Using UV light to bolster disinfection processes in hospitals is not a new concept. Multiple manufacturers offer their own versions of devices that bathe spaces in a blue glow to help eliminate harmful bacteria, but Indigo-Clean has developed a truly novel approach. As opposed to the light towers that are wheeled into place for a limited time in vacated spaces, Indigo-Clean is installed in such a way that it provides environmental disinfection continuously.
Indigo-Clean is embedded in the overhead lighting in a room, and it runs nonstop. Instead of the more familiar UV light, the Indigo-Clean approach uses a 405 nanometer wavelength to automatically, safely, and continuously disinfect the air, as well as both hard and soft surfaces.
“When you’re in the room, it’s regular white light,” explains Cliff Yahnke, PhD, Director of Clinical Affairs for Indigo-Clean “But there’s some of this antimicrobial blue light mixed into it. Your eyes don’t pick that up, but the bacteria of course do.”
Since it appears to the human eye to be no different than any other artificial lighting, the technology can provide a continual reduction in bacteria, even as healthcare staff are actively tending to patients.
Indigo-Clean operates at different settings to adjust for shifting situations in the space.
“And then when the room is unoccupied, we use the fact that lighting can be automated to change from one level of illumination and disinfection to an entirely different level that’s all disinfection,” Yahnke says. “You don’t need illumination in that case because no one’s in the room.”
The parent company of Indigo-Clean is is Kenall Manufacturing, which has been making lights for over fifty years. Ready access to Kenall’s highly engineered lighting solutions makes it simple for Indigo-Clean to work with facilities to develop automated systems that make adjustments to light configurations based on time of day or room usage.
“Motion detectors can be set up, so if someone walks into the space, the light flips from blue to white,” says Yahnke.
Where Indigo-Clean has been installed in the field, positive results are already coming in. Lynnelle Murrell, director of infection prevention at Maury Regional Medical Center in Columbia, Tennessee, says her facility added Indigo-Clean to several rooms as part of an aspirational effort to bring their percentage of surgical site infections (SSIs) down to zero.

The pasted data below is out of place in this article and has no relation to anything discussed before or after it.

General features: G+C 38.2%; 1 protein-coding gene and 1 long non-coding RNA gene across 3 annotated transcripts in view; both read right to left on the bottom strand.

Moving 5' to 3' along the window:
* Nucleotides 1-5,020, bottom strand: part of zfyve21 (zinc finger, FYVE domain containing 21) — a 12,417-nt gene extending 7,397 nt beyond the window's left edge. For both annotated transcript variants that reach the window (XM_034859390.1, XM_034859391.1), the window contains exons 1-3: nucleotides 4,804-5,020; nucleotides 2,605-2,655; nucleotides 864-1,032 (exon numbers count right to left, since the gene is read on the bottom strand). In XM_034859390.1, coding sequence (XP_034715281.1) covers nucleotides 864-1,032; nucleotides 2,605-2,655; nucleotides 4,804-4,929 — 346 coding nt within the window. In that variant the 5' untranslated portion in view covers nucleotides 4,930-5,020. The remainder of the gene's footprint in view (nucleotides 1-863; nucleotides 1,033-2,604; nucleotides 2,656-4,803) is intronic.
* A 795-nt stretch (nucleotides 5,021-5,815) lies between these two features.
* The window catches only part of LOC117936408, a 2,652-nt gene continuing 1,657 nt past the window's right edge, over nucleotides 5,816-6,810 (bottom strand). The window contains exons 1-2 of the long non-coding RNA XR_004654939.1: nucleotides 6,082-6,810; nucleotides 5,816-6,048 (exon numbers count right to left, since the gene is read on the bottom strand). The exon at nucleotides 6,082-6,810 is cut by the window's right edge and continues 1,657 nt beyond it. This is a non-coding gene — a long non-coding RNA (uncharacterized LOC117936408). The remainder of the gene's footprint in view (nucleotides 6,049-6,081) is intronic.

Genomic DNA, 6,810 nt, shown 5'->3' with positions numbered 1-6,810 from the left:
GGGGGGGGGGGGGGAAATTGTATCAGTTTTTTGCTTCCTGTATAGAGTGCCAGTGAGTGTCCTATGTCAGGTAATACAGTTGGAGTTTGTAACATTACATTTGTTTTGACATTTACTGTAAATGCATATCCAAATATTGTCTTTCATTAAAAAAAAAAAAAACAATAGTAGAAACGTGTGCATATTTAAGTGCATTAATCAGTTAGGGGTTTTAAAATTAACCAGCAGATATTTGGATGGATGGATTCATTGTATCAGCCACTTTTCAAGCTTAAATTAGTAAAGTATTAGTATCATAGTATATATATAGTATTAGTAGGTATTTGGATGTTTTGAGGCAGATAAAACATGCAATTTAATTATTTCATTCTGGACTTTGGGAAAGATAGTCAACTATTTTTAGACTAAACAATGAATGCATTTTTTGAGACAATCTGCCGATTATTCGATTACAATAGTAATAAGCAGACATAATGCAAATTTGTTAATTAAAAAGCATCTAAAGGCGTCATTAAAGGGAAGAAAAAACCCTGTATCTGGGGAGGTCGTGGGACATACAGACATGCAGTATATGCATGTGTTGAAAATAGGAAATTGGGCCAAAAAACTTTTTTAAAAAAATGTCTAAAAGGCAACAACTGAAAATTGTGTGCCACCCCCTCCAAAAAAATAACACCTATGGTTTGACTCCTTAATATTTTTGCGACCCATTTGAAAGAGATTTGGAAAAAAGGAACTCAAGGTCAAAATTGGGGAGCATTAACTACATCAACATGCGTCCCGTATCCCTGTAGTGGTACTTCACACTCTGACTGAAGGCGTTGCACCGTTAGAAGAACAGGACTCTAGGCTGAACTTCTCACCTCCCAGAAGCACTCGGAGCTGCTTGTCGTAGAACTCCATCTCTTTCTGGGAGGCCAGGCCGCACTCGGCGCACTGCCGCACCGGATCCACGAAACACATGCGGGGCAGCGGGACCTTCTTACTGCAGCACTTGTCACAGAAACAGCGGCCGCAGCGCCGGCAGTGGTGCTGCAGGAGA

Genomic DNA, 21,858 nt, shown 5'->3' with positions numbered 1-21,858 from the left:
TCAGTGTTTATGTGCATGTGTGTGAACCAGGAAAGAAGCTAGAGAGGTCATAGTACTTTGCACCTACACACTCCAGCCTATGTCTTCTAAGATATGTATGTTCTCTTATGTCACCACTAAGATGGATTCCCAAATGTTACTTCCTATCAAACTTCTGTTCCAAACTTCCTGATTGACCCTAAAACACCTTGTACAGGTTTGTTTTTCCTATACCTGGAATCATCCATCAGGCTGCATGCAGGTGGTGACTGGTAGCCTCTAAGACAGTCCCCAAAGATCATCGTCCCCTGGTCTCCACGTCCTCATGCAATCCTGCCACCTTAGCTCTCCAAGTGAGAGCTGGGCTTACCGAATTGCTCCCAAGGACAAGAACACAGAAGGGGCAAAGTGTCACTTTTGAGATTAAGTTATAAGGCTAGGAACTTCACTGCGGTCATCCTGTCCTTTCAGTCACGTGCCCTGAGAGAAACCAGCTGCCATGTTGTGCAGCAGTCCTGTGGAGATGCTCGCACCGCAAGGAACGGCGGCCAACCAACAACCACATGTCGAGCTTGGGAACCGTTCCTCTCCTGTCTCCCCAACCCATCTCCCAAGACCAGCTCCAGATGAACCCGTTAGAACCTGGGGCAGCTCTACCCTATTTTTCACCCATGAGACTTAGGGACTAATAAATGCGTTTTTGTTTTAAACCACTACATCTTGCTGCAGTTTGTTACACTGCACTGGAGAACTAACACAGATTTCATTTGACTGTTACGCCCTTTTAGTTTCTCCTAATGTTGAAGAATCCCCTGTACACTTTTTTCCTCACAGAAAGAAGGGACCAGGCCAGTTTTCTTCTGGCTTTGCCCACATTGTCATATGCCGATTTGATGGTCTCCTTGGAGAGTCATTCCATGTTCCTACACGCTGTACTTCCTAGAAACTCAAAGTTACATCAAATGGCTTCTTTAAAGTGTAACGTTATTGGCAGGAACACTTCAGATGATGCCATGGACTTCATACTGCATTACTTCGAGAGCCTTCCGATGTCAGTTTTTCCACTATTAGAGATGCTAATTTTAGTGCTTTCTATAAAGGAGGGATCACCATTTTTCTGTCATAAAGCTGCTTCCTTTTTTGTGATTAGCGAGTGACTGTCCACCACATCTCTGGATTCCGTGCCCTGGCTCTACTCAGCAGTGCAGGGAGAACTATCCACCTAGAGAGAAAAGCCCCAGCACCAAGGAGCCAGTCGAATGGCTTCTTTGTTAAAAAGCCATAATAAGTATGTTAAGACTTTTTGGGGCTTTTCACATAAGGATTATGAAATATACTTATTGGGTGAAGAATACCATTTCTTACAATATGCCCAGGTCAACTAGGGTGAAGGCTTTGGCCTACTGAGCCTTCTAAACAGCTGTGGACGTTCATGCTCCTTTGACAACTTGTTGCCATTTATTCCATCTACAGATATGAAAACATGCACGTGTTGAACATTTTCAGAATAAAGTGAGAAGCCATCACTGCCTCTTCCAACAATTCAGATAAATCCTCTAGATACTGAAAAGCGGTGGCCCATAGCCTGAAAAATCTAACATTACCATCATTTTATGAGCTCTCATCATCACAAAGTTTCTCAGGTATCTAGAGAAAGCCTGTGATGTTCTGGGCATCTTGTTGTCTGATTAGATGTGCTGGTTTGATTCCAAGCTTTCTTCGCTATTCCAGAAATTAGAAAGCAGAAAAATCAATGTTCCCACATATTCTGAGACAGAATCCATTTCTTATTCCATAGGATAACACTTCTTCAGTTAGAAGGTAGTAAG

After a year of collecting outcome data at Maury Regional, Murrell says they found a 73 percent reduction in SSIs in treated rooms. As with similar UV light solutions, the Indigo-Clean was employed as a supplement to established cleaning protocols using bundles.
“The surgeons are really excited about it,” says Murrell. “They want all of the ORs to have this kind of technology. As far as the staff goes, there’s nothing they have to do on a day to day basis, and so of course that’s something they’re happy for. You can’t really add much to the plate in healthcare anymore and there’s nothing you can take away. But you still have to continue making people safer.”
In addition to the usual cleaning protocol — taking place before and after procedures — there’s hope that the continuous aspect of the Indigo-Clean solution can provide an added level of protection, even in the midst of operations.
“Washing hands does only so much when skins cells are naturally shedding,” Murrell points out. “About 10 percent of skin cells have viral bacteria on them.”
Properly aligned ventilation systems should pull skin cells away from the sterile field, but since light-based disinfection solutions kill bacteria in the air as well on surfaces, Indigo-Clean provides a further level of protection. If the continuous nature of the technology helps nullify the bacteria on mobile skin cells, it would be a tremendous boon. Research on that possibility is ongoing.
What’s known now is that a continuous, adjustable, light-based addition to disinfection processes can make a significant difference for hospitals, in several ways.
“Not only does it help reduce readmissions, but it also affects a hospital’s public perception, their ability to demonstrate to potential patients that they’re providing a cleaner, safer environment,” says Yahnke.